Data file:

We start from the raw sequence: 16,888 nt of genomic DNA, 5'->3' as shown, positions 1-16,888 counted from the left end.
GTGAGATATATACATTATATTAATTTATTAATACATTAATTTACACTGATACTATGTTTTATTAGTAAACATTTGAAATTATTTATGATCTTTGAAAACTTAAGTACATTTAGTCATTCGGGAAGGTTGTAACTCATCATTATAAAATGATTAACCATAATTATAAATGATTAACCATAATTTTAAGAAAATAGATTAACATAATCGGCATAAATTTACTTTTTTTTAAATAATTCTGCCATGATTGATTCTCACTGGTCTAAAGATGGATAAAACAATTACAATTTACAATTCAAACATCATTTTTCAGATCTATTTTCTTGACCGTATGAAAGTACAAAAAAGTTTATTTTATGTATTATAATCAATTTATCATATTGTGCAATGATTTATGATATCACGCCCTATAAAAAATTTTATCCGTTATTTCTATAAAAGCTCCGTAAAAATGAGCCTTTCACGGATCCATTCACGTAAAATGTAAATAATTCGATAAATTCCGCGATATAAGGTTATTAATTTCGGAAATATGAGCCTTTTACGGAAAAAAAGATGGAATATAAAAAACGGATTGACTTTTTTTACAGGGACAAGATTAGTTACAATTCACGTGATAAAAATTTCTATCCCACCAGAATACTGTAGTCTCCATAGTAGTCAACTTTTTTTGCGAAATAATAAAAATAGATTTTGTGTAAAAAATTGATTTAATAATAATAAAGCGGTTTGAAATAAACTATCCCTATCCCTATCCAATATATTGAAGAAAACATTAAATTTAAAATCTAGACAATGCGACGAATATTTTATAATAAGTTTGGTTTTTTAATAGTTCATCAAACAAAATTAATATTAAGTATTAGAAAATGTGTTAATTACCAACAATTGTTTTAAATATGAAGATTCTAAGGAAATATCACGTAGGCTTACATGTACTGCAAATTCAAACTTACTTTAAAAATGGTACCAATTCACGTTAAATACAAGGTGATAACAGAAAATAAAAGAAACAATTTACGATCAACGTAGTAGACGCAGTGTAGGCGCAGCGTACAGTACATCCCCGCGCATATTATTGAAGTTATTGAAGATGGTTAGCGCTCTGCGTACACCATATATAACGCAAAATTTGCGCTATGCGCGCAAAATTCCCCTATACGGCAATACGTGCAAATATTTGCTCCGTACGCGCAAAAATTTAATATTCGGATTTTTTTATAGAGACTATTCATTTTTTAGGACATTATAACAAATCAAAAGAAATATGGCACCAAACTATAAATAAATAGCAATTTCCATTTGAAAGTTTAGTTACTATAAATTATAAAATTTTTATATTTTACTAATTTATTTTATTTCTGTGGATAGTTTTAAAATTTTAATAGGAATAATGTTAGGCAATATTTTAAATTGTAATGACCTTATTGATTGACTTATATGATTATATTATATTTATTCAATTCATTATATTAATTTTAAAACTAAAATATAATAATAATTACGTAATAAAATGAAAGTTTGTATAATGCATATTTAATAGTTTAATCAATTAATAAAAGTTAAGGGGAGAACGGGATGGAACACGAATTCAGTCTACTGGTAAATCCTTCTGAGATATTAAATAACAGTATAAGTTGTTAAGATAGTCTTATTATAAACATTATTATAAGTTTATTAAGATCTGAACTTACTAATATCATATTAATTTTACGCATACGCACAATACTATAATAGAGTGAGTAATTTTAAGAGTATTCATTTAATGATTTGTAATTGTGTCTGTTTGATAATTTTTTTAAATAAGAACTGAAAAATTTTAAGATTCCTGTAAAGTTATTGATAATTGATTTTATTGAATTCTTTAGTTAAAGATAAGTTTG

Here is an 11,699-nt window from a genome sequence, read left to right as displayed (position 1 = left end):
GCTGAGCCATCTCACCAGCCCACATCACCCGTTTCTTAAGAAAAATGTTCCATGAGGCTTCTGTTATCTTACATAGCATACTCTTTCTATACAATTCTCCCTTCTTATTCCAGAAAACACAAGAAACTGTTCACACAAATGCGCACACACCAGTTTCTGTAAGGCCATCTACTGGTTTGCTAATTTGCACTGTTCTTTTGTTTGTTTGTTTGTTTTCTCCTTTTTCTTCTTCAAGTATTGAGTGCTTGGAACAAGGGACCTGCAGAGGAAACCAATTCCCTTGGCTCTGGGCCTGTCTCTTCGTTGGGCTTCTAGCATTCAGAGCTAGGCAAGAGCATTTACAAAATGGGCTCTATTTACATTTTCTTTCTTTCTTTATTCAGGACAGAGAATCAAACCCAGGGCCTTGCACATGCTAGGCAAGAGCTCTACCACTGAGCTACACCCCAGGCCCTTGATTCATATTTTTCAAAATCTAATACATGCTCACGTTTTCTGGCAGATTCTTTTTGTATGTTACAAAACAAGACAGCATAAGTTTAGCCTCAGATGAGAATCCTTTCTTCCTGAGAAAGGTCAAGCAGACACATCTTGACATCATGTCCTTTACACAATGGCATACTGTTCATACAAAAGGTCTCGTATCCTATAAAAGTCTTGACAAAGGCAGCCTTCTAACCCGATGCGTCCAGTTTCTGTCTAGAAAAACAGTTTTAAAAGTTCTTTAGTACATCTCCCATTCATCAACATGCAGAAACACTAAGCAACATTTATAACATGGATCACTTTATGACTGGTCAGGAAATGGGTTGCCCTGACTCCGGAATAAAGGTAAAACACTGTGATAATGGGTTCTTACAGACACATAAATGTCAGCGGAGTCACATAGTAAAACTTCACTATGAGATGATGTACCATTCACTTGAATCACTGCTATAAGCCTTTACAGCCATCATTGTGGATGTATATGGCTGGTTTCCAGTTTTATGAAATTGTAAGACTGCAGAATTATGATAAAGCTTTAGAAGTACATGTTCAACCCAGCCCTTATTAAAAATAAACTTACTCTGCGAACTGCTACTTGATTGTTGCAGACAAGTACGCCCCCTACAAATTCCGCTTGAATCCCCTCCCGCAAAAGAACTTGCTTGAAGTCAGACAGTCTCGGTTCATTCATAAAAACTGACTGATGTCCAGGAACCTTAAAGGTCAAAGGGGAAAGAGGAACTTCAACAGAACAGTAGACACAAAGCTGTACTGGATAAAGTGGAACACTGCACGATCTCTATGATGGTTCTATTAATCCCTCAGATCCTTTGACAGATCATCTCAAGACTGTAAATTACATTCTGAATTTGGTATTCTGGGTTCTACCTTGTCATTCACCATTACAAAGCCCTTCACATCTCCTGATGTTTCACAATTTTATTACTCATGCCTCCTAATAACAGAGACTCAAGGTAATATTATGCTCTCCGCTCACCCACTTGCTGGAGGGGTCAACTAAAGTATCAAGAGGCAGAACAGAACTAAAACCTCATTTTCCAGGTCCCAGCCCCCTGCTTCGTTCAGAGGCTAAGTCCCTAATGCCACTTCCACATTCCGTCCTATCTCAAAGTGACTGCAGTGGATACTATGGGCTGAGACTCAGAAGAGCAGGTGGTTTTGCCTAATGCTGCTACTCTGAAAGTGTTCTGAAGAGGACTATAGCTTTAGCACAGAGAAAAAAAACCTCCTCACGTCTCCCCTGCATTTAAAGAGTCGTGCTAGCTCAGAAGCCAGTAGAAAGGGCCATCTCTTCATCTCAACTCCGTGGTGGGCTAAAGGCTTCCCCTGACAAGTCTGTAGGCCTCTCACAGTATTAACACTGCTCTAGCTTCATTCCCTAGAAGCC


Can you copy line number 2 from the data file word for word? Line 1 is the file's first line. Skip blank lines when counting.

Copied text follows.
GTGAGATATATACATTATATTAATTTATTAATACATTAATTTACACTGATACTATGTTTTATTAGTAAACATTTGAAATTATTTATGATCTTTGAAAACTTAAGTACATTTAGTCATTCGGGAAGGTTGTAACTCATCATTATAAAATGATTAACCATAATTATAAATGATTAACCATAATTTTAAGAAAATAGATTAACATAATCGGCATAAATTTACTTTTTTTTAAATAATTCTGCCATGATTGATTCTCACTGGTCTAAAGATGGATAAAACAATTACAATTTACAATTCAAACATCATTTTTCAGATCTATTTTCTTGACCGTATGAAAGTACAAAAAAGTTTATTTTATGTATTATAATCAATTTATCATATTGTGCAATGATTTATGATATCACGCCCTATAAAAAATTTTATCCGTTATTTCTATAAAAGCTCCGTAAAAATGAGCCTTTCACGGATCCATTCACGTAAAATGTAAATAATTCGATAAATTCCGCGATATAAGGTTATTAATTTCGGAAATATGAGCCTTTTACGGAAAAAAAGATGGAATATAAAAAACGGATTGACTTTTTTTACAGGGACAAGATTAGTTACAATTCACGTGATAAAAATTTCTATCCCACCAGAATACTGTAGTCTCCATAGTAGTCAACTTTTTTTGCGAAATAATAAAAATAGATTTTGTGTAAAAAATTGATTTAATAATAATAAAGCGGTTTGAAATAAACTATCCCTATCCCTATCCAATATATTGAAGAAAACATTAAATTTAAAATCTAGACAATGCGACGAATATTTTATAATAAGTTTGGTTTTTTAATAGTTCATCAAACAAAATTAATATTAAGTATTAGAAAATGTGTTAATTACCAACAATTGTTTTAAATATGAAGATTCTAAGGAAATATCACGTAGGCTTACATGTACTGCAAATTCAAACTTACTTTAAAAATGGTACCAATTCACGTTAAATACAAGGTGATAACAGAAAATAAAAGAAACAATTTACGATCAACGTAGTAGACGCAGTGTAGGCGCAGCGTACAGTACATCCCCGCGCATATTATTGAAGTTATTGAAGATGGTTAGCGCTCTGCGTACACCATATATAACGCAAAATTTGCGCTATGCGCGCAAAATTCCCCTATACGGCAATACGTGCAAATATTTGCTCCGTACGCGCAAAAATTTAATATTCGGATTTTTTTATAGAGACTATTCATTTTTTAGGACATTATAACAAATCAAAAGAAATATGGCACCAAACTATAAATAAATAGCAATTTCCATTTGAAAGTTTAGTTACTATAAATTATAAAATTTTTATATTTTACTAATTTATTTTATTTCTGTGGATAGTTTTAAAATTTTAATAGGAATAATGTTAGGCAATATTTTAAATTGTAATGACCTTATTGATTGACTTATATGATTATATTATATTTATTCAATTCATTATATTAATTTTAAAACTAAAATATAATAATAATTACGTAATAAAATGAAAGTTTGTATAATGCATATTTAATAGTTTAATCAATTAATAAAAGTTAAGGGGAGAACGGGATGGAACACGAATTCAGTCTACTGGTAAATCCTTCTGAGATATTAAATAACAGTATAAGTTGTTAAGATAGTCTTATTATAAACATTATTATAAGTTTATTAAGATCTGAACTTACTAATATCATATTAATTTTACGCATACGCACAATACTATAATAGAGTGAGTAATTTTAAGAGTATTCATTTAATGATTTGTAATTGTGTCTGTTTGATAATTTTTTTAAATAAGAACTGAAAAATTTTAAGATTCCTGTAAAGTTATTGATAATTGATTTTATTGAATTCTTTAGTTAAAGATAAGTTTG